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How do you say "歪打正着“ in English?

I brought a gift to someone's place for appreciation of his help, but he wasn't there. Several days later, I went there with the gift again, and he was there, and that day happened to be his birthday. So the gift happened to be also for his birthday celebration

So in Chinese, it is kind of "歪打正着“. How would you say it in English for such an example?

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I would call this situation a "happy accident" – Stumpy Joe Pete Oct 16 '13 at 23:24
After seeing this question, I asked a similar question on ELU.SE; hope it helps – congusbongus Oct 24 '13 at 21:53
by a stroke of luck – 杨以轩 Oct 25 '13 at 3:52
up vote 2 down vote accepted

You could also call that... serendipitous!

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I think "Hit by a fluke" conveys that meaning.

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"歪打正着" according to its meaning——It means "something done for purpose A but in fact it makes purpose B successful". So can just translate it as:

do something luckily, by chance, by accident

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1. 比喻方法本来不恰当,却侥幸得到满意的结果。

2. 也比喻原意本不在此,却凑巧和别人的想法符合。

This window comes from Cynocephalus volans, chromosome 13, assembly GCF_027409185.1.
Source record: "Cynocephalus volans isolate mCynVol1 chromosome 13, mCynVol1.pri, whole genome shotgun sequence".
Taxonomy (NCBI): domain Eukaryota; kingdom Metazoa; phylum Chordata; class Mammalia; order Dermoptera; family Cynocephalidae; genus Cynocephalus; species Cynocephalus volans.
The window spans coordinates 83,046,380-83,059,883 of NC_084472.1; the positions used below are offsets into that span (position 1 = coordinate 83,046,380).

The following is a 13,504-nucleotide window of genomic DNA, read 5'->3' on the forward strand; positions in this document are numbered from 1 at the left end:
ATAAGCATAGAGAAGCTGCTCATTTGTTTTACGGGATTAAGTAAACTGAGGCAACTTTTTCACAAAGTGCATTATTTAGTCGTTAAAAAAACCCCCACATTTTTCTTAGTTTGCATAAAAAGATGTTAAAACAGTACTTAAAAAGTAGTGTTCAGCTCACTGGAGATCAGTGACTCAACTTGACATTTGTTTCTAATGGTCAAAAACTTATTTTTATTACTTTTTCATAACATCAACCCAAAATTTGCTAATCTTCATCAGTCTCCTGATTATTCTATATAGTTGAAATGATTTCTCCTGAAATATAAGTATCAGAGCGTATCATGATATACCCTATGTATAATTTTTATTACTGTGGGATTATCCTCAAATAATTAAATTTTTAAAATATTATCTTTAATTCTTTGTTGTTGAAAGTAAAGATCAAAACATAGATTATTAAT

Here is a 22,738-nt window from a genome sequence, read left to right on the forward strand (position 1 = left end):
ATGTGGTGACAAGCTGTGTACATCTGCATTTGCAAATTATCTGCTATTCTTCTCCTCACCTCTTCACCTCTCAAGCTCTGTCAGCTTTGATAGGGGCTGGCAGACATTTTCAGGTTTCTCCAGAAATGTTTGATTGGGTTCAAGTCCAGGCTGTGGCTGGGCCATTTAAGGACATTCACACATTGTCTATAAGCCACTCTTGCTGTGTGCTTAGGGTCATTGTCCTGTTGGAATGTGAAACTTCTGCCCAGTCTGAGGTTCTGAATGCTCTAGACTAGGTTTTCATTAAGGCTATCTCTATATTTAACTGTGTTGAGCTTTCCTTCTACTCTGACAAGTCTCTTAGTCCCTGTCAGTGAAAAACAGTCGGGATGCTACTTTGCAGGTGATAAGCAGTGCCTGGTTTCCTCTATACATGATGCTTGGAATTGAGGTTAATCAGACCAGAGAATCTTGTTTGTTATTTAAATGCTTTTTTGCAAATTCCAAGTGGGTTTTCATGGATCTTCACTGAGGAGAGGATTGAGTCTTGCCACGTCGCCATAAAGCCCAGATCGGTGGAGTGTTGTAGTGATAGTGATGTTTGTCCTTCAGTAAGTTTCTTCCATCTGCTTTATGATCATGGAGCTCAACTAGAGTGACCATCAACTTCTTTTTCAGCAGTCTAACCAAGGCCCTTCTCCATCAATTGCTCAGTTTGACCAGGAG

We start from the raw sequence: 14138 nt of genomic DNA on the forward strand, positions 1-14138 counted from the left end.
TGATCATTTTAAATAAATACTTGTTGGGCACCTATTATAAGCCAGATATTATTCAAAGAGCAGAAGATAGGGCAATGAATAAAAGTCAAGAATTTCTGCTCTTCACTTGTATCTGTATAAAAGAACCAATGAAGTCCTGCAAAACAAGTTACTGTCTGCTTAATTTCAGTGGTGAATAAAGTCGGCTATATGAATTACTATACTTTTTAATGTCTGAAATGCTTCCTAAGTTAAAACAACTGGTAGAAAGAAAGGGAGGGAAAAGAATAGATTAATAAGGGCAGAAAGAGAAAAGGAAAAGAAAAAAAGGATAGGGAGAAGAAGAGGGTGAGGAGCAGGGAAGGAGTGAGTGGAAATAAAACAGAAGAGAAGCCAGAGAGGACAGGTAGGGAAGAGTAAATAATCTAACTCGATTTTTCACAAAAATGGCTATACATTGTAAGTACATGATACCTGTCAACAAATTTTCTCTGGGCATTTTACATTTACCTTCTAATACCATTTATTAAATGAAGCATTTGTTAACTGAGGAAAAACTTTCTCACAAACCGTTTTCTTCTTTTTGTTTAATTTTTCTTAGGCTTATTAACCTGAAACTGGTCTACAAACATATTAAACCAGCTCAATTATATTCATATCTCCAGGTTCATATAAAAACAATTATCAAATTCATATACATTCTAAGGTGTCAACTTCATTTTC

1. do A with a wrong way. But..luckily.. succeeded.

2. wanto do A, but hasn't start to do it. But luckily made it by do another thing.

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You could consider an auspicious kind of irony, as in situational irony. For example:

When John Hinckley attempted to assassinate Ronald Reagan, all of his shots initially missed the President; however, a bullet ricocheted off the bullet-proof Presidential limousine and struck Reagan in the chest. Thus, a vehicle made to protect the President from gunfire instead directed gunfire to the president.

Note however that "irony" only requires the intent and outcome to be highly incongruous, and the outcome can be either good or bad.

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hit the mark by a fluke; score a lucky hit

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